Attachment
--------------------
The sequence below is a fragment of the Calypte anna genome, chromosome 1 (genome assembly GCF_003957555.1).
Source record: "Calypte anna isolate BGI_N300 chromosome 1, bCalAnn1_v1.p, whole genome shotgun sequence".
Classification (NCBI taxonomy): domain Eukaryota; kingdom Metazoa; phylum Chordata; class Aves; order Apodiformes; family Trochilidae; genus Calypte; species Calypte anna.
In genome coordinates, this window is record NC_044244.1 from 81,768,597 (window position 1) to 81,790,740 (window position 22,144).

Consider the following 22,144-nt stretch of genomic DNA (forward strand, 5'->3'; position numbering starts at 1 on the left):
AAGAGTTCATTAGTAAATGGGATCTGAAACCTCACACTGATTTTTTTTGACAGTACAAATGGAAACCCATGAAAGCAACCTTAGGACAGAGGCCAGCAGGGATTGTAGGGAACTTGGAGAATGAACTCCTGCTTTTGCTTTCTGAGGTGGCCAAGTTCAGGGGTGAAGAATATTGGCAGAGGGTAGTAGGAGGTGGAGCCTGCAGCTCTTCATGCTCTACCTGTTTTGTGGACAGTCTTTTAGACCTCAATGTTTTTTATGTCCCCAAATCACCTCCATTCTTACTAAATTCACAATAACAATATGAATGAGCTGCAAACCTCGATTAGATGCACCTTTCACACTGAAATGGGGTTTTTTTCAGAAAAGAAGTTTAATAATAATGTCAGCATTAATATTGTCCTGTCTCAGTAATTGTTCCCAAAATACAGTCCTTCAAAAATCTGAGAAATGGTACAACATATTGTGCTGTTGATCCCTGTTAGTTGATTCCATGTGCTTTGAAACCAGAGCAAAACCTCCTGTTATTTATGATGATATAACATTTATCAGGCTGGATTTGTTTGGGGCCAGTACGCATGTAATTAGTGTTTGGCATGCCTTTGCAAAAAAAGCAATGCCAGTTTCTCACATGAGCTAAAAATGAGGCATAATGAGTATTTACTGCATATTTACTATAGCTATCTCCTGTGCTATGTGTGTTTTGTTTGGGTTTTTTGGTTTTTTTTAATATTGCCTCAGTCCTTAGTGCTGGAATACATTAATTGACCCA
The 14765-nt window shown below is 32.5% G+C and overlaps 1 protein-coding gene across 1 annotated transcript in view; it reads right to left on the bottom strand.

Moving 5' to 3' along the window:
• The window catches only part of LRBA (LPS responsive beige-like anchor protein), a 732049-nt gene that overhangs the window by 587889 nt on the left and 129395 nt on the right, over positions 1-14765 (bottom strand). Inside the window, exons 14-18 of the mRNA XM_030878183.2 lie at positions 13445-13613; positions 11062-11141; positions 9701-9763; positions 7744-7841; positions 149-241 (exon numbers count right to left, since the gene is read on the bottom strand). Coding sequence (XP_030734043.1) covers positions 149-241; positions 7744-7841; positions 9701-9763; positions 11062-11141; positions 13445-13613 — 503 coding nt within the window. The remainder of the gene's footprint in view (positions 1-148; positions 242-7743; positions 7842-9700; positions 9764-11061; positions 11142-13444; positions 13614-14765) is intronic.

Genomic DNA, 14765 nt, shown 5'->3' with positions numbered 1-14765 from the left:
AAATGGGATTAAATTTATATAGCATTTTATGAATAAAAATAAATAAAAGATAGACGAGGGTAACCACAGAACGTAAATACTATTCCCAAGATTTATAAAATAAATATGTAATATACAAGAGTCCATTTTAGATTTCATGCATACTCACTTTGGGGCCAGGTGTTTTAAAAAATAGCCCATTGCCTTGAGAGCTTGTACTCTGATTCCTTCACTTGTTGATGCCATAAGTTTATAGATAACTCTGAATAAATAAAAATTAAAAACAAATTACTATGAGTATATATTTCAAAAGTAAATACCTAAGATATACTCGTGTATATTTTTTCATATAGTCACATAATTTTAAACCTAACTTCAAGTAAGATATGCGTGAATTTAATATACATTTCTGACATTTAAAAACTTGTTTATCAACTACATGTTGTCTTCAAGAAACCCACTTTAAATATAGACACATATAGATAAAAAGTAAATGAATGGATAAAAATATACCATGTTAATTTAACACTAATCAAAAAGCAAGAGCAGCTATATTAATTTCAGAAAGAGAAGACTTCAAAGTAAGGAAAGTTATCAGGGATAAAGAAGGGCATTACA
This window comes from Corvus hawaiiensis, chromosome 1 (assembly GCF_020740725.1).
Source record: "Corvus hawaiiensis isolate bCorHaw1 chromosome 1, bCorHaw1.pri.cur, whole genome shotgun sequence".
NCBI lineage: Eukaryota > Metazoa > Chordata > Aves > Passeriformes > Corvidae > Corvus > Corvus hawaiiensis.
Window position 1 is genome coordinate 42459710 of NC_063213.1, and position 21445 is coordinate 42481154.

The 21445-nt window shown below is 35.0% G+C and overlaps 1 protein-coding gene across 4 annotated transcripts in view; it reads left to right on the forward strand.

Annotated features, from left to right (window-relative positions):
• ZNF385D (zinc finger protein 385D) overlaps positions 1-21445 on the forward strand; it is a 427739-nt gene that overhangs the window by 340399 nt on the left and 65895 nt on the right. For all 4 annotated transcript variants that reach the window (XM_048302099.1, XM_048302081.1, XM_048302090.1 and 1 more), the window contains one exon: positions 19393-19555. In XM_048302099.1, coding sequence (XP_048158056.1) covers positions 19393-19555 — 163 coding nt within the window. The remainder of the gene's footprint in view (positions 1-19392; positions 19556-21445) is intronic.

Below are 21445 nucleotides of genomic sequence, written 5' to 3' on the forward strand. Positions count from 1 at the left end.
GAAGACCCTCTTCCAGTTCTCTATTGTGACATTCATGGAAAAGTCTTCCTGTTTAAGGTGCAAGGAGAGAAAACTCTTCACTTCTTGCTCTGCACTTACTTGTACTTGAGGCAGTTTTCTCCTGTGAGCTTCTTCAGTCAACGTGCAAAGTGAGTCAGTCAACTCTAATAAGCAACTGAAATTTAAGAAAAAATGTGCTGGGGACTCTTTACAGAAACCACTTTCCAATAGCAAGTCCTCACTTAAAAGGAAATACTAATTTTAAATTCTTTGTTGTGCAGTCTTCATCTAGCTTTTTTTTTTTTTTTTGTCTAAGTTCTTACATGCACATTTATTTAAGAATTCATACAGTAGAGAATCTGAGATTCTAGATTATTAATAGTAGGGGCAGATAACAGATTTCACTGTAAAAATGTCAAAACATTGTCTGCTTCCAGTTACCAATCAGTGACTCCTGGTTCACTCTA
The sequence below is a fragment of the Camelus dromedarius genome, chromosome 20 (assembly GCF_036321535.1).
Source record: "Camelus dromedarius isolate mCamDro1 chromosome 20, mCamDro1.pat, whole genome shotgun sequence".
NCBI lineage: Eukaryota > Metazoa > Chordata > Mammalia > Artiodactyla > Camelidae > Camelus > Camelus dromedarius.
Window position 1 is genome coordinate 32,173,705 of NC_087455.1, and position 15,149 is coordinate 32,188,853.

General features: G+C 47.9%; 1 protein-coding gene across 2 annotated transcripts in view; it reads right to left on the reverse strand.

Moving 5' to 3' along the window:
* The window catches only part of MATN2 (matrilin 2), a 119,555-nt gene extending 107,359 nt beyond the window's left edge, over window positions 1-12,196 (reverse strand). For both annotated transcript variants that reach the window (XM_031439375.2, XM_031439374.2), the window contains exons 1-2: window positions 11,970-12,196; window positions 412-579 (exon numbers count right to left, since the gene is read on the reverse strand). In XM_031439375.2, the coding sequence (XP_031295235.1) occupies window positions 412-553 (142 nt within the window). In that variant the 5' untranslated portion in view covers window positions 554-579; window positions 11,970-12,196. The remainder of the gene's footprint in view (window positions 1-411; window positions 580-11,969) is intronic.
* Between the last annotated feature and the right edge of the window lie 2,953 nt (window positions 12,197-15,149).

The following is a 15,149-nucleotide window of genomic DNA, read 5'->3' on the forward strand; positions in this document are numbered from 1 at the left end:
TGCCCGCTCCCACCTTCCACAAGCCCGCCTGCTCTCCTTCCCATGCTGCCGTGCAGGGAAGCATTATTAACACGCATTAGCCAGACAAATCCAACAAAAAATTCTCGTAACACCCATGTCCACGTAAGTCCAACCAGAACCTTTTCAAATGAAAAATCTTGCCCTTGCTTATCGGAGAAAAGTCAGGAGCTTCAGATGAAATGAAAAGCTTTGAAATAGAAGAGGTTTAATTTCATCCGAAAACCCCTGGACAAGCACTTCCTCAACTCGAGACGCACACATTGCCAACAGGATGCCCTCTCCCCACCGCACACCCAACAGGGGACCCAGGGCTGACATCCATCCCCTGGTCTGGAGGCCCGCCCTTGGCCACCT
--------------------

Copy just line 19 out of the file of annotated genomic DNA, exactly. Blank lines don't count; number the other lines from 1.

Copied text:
Below are 21445 nucleotides of genomic sequence, written 5' to 3' on the forward strand. Positions count from 1 at the left end.